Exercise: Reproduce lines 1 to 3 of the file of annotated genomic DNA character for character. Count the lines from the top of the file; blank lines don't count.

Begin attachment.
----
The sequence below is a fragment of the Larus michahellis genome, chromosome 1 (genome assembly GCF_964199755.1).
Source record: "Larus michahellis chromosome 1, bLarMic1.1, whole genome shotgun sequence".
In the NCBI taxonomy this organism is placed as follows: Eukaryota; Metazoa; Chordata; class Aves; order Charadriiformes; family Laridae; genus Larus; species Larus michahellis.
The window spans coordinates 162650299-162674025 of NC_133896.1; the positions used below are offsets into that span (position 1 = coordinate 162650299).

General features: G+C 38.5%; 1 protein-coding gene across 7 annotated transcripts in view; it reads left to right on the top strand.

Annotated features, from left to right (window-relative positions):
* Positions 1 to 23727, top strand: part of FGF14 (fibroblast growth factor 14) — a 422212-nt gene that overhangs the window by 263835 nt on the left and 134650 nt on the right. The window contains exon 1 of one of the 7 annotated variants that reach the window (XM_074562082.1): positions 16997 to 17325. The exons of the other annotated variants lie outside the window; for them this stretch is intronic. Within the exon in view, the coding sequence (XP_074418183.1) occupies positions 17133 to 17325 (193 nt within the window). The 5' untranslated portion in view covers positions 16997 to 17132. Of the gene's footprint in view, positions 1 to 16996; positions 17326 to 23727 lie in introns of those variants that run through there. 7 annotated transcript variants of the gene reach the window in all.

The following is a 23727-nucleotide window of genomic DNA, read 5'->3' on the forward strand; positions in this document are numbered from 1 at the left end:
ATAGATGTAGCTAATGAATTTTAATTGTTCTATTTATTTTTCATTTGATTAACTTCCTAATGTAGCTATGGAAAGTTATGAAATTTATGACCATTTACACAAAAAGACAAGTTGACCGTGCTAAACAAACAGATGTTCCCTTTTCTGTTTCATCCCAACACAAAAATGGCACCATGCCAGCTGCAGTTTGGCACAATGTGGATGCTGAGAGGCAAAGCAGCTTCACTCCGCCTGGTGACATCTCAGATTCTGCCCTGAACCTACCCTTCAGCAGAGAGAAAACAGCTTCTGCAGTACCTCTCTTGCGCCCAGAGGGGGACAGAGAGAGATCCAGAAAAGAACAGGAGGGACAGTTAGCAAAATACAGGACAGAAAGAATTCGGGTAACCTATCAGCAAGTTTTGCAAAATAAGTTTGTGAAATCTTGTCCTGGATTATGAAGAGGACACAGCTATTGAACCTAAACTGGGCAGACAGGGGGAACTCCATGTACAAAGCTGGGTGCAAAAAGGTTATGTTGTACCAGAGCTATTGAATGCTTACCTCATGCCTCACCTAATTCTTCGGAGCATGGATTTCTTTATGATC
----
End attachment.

The sequence below is a fragment of the Larus michahellis genome, chromosome 1 (genome assembly GCF_964199755.1).
Source record: "Larus michahellis chromosome 1, bLarMic1.1, whole genome shotgun sequence".
In the NCBI taxonomy this organism is placed as follows: Eukaryota; Metazoa; Chordata; class Aves; order Charadriiformes; family Laridae; genus Larus; species Larus michahellis.